18 Responses to “Red Sweater Endorses Barack Obama”

  1. Steve Ivy Says:

    Hi Daniel,

    Thanks for steeping out and being honest about where you’re coming from. I think there’s a place for political positions from businesses – especially indie developers. If the big unions can come out for a candidate, why not a business?

    Good on ya.

    –Steve

    P.S. I’m a Republican considering backing Obama. Go figure.

  2. Manton Reece Says:

    I’m glad you wrote this, even though your blog is more about your software business and less about personal beliefs. I think one of the refreshing things about Mac indie developers is that there is a personal connection between the one-man shop and its customers. There’s a real person behind the business, and posts like this underscore that.

    Having said that, as hopeful as Obama’s stump speech is, I don’t think he has really been tested in this election or in his recent political career. In a way, this speaks to how thoughtful and united these primaries have been around the issues and on electing a Democrat in November, but we have to remember that as soon as a Republican candidate goes negative on Obama, the positive press and good public opinion will start to erode.

    I support Hillary because of her experience, her plan for universal healthcare, and because I think she’ll be a strong fighter in November. My daughters would grow up under a woman presidency, and that inspiration alone would be huge for this country.

  3. Seth Dillingham Says:

    If you (Manton) think it will be good for the country to have a woman for president because of all the daughters who will grow up under a woman president, imagine how good it could be for the country if millions of black children could grow up under a black president.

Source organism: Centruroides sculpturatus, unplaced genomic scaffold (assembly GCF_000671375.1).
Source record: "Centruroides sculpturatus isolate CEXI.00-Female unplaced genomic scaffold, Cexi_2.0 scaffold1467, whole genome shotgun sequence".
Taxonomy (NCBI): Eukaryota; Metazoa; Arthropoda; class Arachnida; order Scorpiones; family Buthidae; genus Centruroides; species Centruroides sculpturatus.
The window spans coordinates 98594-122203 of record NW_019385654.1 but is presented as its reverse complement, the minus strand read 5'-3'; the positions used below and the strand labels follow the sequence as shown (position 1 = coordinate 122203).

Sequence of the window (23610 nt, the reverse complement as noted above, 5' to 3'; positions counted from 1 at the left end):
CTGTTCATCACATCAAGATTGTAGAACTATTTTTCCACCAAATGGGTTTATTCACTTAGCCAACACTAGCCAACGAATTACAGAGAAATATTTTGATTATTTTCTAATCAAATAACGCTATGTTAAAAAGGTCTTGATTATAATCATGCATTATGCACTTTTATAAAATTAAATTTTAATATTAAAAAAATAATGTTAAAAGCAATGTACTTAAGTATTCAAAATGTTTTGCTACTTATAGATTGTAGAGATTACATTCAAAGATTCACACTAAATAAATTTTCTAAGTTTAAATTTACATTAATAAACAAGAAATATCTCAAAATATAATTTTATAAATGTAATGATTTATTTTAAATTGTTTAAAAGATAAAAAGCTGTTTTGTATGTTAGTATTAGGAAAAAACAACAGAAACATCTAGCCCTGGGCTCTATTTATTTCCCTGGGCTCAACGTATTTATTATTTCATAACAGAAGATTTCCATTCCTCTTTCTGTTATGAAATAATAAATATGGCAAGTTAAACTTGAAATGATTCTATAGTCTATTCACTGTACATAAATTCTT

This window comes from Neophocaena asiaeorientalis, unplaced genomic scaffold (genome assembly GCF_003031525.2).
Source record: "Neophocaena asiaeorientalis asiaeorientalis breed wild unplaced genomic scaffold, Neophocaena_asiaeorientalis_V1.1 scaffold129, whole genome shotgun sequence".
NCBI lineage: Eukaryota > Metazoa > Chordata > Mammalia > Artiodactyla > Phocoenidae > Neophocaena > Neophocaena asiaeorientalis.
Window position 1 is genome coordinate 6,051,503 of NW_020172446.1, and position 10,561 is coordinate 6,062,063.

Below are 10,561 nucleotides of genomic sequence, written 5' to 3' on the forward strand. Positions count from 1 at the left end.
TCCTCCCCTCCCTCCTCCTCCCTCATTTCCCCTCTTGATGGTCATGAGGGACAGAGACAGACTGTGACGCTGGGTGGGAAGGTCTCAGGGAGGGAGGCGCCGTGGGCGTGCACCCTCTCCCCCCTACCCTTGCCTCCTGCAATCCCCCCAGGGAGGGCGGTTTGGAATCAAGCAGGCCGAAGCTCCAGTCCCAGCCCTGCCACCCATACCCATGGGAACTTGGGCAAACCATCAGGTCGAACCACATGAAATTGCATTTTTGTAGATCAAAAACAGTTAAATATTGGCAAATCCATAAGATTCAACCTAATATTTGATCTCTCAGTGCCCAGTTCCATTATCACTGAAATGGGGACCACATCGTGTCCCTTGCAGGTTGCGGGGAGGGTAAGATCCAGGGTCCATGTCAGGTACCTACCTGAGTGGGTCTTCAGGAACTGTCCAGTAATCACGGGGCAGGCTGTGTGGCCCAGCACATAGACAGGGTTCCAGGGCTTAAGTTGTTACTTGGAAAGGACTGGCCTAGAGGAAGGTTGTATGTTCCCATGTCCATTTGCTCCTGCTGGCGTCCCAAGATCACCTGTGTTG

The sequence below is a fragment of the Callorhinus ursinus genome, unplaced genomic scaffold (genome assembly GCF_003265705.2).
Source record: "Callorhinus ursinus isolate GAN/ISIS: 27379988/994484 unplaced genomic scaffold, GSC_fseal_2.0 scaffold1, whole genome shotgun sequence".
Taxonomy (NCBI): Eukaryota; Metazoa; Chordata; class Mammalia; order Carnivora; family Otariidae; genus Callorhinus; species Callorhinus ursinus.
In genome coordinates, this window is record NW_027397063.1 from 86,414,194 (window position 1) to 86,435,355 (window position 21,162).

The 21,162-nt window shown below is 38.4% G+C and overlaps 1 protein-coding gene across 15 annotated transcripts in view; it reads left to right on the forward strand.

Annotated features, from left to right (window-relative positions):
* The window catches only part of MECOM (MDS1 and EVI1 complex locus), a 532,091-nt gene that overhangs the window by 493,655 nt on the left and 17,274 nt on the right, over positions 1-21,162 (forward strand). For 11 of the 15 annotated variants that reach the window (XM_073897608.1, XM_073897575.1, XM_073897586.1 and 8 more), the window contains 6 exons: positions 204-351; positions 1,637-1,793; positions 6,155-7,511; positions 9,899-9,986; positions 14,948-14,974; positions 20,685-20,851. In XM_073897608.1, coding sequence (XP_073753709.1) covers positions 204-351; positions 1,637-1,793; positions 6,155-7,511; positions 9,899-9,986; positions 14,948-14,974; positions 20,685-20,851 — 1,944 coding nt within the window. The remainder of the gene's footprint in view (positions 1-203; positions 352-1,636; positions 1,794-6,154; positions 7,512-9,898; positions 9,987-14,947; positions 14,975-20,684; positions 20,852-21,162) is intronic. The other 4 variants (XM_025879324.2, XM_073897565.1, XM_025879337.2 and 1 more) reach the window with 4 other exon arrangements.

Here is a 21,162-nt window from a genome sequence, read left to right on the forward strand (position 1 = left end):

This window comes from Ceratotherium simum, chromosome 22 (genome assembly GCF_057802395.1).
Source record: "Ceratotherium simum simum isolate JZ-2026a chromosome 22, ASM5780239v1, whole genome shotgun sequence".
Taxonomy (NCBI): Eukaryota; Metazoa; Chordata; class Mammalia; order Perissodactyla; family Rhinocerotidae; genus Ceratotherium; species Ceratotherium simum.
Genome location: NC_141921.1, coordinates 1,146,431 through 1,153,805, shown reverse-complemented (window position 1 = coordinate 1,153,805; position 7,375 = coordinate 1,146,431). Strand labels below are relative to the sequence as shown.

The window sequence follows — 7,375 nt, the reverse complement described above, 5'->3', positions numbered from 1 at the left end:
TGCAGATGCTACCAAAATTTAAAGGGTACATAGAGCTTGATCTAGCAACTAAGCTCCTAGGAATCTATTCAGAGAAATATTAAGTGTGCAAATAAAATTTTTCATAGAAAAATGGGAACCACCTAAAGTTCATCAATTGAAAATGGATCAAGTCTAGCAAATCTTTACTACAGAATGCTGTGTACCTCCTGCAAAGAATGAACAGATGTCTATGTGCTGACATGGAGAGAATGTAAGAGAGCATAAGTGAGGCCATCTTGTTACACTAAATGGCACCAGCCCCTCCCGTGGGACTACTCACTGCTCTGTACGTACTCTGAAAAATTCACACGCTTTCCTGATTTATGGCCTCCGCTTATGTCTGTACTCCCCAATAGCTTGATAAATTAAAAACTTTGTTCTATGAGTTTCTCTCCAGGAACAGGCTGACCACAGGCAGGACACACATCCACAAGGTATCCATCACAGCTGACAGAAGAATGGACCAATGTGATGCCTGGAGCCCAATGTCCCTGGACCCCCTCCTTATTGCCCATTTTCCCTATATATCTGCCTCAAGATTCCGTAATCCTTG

I think the racial divide in this country is a much more serious issue than the gender divide. (Not denying the importance of the latter, though.)

    Plus Hillary just plain annoys me.

  4. DDA Says:

    It’s your blog and it’s your company but I’d prefer to you to say that Daniel supports Obama rather than saying Red Sweater does, unless the business is going to donate money or do something else to help Obama, of course.

    I’m not going to discuss politics beyond saying that I’ll vote for the person who I believe will best represent my views; I’m not going to vote for someone based on the colour of their skin or the chromosomes they have.

  5. Robert Smelser Says:

    In reply to DDA, if Red Sweater had many employees, I think your point would be very valid. However, unless I am mistaken, Daniel is Red Sweater and Red Sweater is Daniel.